• Unbranded emails
    • 0% transaction
    • 10 Staff accounts
    • $200k annual sales

Can you guess which plan Webflow wants you to choose?

Of course you’re going to opt for $84/mo just to have the luxury of Webflow not stamping customer receipts with their logo, plus not charging $1,000/yr in transaction fee. Imagine if WooCommerce shipped with a hard-coded cap to how much a customers store earns or a limit on user accounts?

This sounds like a rant, but it’s a lesson.

What Webflow does right, that Elementor is learning

Webflow is saying, if you do up to $200k a year in e-commerce business, we’ll take $1,008 of that to host your e-commerce site. Want more? Pay more — but to be fair, you get more also, at least on paper.

The part a lot of us get wrong in the WordPress world is we don’t align value with expectations. We say, “Do a million dollars of revenue for free!” not aligning the expectations a million-dollar company has.

Which brings us to support.

The cost of support

It was in the new pricing of Elementor’s Studio & Agency plan that cemented my assumption on their charge towards Webflow. (That, and the fact they both have Expert’s corners: Elementor vs Webflow)

  • Studio plan $499/year + VIP support up to 5 members
  • Agency plan $999/year + VIP support up to 10 members

Digest that for a moment.

Your entire agency can open up a ticket with Elementor, to request support. Do you allow 10 people in your customer’s company to file a support ticket with you? If you charge for it, awesome, if you don’t you’re crazy.

I’d venture a guess (he says sarcastically) that support is a high-cost for Elementor, given their promise + target customer type. The literally give a website building tool away for free, so that anyone can charge any sum of money as a service. It’s an unhealthy imbalance that the WP builder crowd has seemed to forgotten or willfully ignored. As if WordPress being opensource and “free,” so should any other product including support in this space.

Webflow isn’t ashamed at charging for support and simultaneously doesn’t paint the clearest picture for someone who might be paying even $1,000/mo as an agency. They have a customer support policy (https://university.webflow.com/customer-support-policy) that gives you the standard 48hour response, while reserving dedicated support for Enterprise clients which you need a custom quote for. I’d Imagine that to be around the $5k/mo ball park after you talk to a sales person.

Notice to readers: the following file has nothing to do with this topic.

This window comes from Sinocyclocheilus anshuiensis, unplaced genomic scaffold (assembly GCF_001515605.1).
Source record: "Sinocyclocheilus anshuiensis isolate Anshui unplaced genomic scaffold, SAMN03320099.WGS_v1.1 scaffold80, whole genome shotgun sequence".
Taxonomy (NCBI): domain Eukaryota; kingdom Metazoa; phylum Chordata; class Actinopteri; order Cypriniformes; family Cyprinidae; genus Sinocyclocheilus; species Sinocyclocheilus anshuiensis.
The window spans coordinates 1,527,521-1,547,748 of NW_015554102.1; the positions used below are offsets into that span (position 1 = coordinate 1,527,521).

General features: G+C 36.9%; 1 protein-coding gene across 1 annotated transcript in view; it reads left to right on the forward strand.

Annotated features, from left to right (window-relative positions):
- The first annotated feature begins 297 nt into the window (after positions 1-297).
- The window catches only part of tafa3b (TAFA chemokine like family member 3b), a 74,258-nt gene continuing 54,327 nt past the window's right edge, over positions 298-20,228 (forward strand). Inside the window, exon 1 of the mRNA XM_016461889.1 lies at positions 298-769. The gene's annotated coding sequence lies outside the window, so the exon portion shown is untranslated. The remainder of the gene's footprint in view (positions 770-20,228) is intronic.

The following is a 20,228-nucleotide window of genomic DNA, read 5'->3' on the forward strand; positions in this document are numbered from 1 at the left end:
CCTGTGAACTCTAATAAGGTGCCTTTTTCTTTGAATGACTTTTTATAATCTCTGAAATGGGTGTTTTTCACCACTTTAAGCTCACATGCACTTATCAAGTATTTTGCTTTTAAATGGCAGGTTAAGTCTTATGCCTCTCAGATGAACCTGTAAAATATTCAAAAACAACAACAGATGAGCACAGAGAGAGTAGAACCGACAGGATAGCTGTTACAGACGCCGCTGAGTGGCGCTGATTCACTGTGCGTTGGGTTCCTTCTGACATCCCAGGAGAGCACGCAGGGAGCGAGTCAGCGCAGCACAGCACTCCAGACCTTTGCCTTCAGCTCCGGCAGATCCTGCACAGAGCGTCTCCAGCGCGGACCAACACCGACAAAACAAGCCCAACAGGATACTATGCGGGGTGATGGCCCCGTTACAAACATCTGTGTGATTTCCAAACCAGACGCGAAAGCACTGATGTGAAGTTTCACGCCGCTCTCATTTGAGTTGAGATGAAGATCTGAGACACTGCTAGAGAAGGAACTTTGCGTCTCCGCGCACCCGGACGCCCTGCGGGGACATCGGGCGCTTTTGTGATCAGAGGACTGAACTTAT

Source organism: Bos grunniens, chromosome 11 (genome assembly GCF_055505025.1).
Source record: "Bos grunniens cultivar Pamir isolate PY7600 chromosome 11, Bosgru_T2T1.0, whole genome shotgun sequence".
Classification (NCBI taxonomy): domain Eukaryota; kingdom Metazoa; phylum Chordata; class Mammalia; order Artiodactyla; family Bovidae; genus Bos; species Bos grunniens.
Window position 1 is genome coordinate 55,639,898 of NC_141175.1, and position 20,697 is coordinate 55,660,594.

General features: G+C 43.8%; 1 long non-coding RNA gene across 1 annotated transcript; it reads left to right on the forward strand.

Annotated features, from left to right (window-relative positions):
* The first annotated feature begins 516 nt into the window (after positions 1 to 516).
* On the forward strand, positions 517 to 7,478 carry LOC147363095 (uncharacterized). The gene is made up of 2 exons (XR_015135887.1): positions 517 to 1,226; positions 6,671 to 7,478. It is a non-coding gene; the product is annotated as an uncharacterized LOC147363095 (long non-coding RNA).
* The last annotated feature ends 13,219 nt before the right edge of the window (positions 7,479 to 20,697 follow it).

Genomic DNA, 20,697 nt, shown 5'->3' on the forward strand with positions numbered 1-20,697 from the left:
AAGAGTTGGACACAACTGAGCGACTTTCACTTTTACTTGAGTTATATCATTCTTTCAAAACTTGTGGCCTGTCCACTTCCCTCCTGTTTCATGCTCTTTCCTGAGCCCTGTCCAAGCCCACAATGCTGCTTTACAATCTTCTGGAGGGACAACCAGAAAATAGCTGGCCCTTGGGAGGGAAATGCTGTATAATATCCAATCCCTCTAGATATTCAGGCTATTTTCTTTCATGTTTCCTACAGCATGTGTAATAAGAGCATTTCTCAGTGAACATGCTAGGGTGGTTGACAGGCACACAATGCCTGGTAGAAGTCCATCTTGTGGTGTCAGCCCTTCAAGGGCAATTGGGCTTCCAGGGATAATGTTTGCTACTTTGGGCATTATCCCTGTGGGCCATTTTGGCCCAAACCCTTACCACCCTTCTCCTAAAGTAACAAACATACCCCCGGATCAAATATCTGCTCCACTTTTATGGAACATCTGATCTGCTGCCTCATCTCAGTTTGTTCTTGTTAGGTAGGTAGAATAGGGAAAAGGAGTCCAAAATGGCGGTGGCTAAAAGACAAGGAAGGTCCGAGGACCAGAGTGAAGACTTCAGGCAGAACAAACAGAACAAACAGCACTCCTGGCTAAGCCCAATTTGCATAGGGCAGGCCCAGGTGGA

The white glove support premium is what you ask your client to pay, why shouldn’t Elementor do the same?

The battle of the platforms: Elementor vs Webflow vs Jetpack

We didn’t finish the calculations in the previous section…keep those 35 clients in mind.

At Pagely, you can buy a dedicated server for $499/mo that serves 35 individual WordPress apps. You get AWS infrastructure and a dedicated top-tier support team — lets say on par or better than Webflow.

Break down Elementor’s $999 plan to a monthly fee, and you’re at $582/mo for hosting + Elementor.

You don’t need a contact form plugin or a pop-up plugin, because Elementor provides that for you. And guess what? They’ll provide more in the future. That’s where they are headed, that’s why their cloud solution still has the beta tag on it.

It’s not going to happen now, but in a years time — maybe even two — they will have more 3rd party plugin features built into Elementor, maybe even e-commerce.

Just. Like. Jetpack.

Jetpack will win in the free to cheap builder space.

  • For <$200/year you’ll get everything you want as a small business owner.
  • From $201-$999/year you can become a WooCommerce shop.

Where would that leave Elementor?

They need to start upping their game and pick on another brand that doesn’t have the reach + brand that Automattic does — and might as well play nice with WordPress while they’re at it, too.

If Elementor is too expensive, you’re doing it wrong

Don’t build a bridge of profits on a foundation that’s too cheap to withstand the weight.

Me

Even the most amateur site builder (in the US) should be charging at least $1,000 to build a complete website solution. Remember, Automattic just set the bar for you charging $5,000 to build websites under their brand, surely you can sell someone on personalized value.

A healthy digital agency is not formed in the transaction of the website build alone, but on the on-going support you provide them. Even at $99/mo to support clients, your revenue per customer is around $2,200/year.

If you need help selling care plans, go talk to my friend Troy at WP Elevation.

I created a video titled Faeturelust a while back to illustrate the fallout of how cheap product prices hurt WordPress economy + expectations for both the agency & the client.

We’re living in times of a market correction. Smart product companies are going to charge for the value that hey are worth, and it’s up to them to deliver on that promise.

You want to have businesses survive, it’s better for you and your clients. Shuffling around tools and products for price alone is a short term game.

p.s. I think lifetime deals for WordPress products should die in a fire.

Hey! I have a new podcast coming soon for WordPress news. Join in at The WP Minute. If you build a lot of sites for clients and need a fun way to support them, embed videos right inside of the WordPress admin with Easy Support Videos.